In the Observer: Podhoretz, Clinton

Jason Horowitz sits down with Giuliani foreign policy advisor Norman Podhoretz.

“I was asked to come in and give him a briefing on the war, World War IV,” said Mr. Podhoretz, a founding father of neoconservatism and leading foreign policy adviser to Mr. Giuliani. “As far as I can tell there is very little difference in how he sees the war and how I see it.”

Joshua Green says that although the new book, “For Love of Politics: Bill and Hillary Clinton: The White House Years” “tells a deeply familiar story,” it offers an edge because of the author’s “brutal dissection of Hillary Clinton’s physical appearance.”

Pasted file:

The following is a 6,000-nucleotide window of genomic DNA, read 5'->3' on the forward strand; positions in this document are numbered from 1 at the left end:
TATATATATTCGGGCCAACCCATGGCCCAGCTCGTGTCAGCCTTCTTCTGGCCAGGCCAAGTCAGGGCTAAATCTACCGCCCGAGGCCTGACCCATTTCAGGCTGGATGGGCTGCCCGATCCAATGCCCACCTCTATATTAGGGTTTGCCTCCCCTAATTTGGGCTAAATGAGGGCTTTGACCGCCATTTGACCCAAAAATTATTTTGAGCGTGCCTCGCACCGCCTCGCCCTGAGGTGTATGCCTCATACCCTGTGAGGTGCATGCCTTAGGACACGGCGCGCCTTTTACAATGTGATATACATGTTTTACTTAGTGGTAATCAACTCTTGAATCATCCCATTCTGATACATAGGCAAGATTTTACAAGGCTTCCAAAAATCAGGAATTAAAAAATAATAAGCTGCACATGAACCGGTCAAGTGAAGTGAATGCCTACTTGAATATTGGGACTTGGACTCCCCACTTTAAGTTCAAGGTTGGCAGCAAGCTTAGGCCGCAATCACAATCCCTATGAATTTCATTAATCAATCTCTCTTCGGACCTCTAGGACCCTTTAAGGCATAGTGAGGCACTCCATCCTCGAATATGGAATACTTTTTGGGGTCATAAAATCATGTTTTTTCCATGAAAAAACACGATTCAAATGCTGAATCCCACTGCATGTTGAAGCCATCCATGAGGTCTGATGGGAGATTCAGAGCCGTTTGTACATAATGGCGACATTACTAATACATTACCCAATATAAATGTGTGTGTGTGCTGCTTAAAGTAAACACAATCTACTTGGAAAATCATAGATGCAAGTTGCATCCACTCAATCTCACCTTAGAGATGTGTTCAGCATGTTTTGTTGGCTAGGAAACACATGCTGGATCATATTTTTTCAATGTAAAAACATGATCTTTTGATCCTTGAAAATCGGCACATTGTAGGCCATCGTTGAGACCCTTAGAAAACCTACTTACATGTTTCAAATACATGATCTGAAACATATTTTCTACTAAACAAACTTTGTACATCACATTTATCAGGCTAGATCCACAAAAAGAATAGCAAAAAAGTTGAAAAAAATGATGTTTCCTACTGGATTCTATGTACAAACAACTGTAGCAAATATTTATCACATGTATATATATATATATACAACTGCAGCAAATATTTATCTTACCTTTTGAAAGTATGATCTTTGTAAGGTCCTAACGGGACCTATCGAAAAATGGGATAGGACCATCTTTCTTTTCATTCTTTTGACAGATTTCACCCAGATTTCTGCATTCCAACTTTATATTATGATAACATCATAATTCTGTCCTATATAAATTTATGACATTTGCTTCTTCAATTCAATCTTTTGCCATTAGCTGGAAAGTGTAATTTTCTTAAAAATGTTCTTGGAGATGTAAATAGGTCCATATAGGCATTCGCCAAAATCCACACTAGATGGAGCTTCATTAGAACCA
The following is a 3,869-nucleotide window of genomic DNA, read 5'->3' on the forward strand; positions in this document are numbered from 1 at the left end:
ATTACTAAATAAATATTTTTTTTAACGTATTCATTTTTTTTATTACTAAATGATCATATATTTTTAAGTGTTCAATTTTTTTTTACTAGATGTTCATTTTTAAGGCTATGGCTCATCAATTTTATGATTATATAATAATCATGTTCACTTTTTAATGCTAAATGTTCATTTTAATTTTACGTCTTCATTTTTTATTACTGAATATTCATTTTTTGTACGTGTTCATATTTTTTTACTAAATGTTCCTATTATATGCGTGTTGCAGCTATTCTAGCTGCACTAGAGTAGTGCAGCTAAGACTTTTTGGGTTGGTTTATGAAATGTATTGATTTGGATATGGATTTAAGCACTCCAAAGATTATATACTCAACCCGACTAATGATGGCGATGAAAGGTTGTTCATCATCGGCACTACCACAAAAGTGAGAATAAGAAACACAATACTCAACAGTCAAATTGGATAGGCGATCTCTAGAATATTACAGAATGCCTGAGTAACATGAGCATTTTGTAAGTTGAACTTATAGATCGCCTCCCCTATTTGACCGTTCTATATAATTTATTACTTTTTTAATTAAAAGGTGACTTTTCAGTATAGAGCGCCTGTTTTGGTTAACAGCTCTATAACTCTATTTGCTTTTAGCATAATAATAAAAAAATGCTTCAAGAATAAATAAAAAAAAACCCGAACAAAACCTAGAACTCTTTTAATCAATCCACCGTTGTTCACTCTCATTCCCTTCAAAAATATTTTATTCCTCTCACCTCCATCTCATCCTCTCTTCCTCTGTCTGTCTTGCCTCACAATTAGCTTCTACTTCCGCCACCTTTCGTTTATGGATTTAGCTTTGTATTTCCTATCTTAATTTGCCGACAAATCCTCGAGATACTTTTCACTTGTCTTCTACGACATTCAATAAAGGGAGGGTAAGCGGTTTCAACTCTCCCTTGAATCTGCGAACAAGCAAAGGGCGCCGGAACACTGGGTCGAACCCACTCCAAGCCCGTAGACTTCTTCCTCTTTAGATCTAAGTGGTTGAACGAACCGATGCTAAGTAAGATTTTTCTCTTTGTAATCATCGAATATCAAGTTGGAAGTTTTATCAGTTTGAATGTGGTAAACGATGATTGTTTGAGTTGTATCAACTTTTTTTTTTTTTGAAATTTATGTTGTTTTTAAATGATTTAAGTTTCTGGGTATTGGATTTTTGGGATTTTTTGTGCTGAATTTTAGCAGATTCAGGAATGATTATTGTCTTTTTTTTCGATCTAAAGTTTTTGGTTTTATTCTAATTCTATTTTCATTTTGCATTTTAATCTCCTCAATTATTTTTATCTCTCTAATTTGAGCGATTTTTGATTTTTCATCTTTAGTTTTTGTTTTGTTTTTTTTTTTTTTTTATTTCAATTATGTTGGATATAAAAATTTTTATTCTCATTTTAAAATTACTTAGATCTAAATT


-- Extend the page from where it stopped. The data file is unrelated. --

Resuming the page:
Chris Lehmann reviews Valerie Plame’s new book, which includes an anecdote about Plame and her husband running into reporter Matt Copper on the streets of Georgetown.

Joe Conason says Hillary Clinton’s remarks about reviewing presidential powers should spur a debate on the issue.

Steve Kornacki recounts how John McCain went from supporting Mitt Romney for governor of Massachusetts to being a savage critic on the campaign trail.

John Koblin wonders how long the Wall Street Journal’s top editor will stick around under Rupert Murdoch.

Doree Shafrir reports on how branding yourself can help your journalism career at the New York Times.

Leon Neyfakh reports on Commentary magazine getting another Podhoretz as editor.

And Robert Stern tells Max Abelson that it’s “kind of humane and nice” to have a chauffer’s room inside Fifteen Central Park West.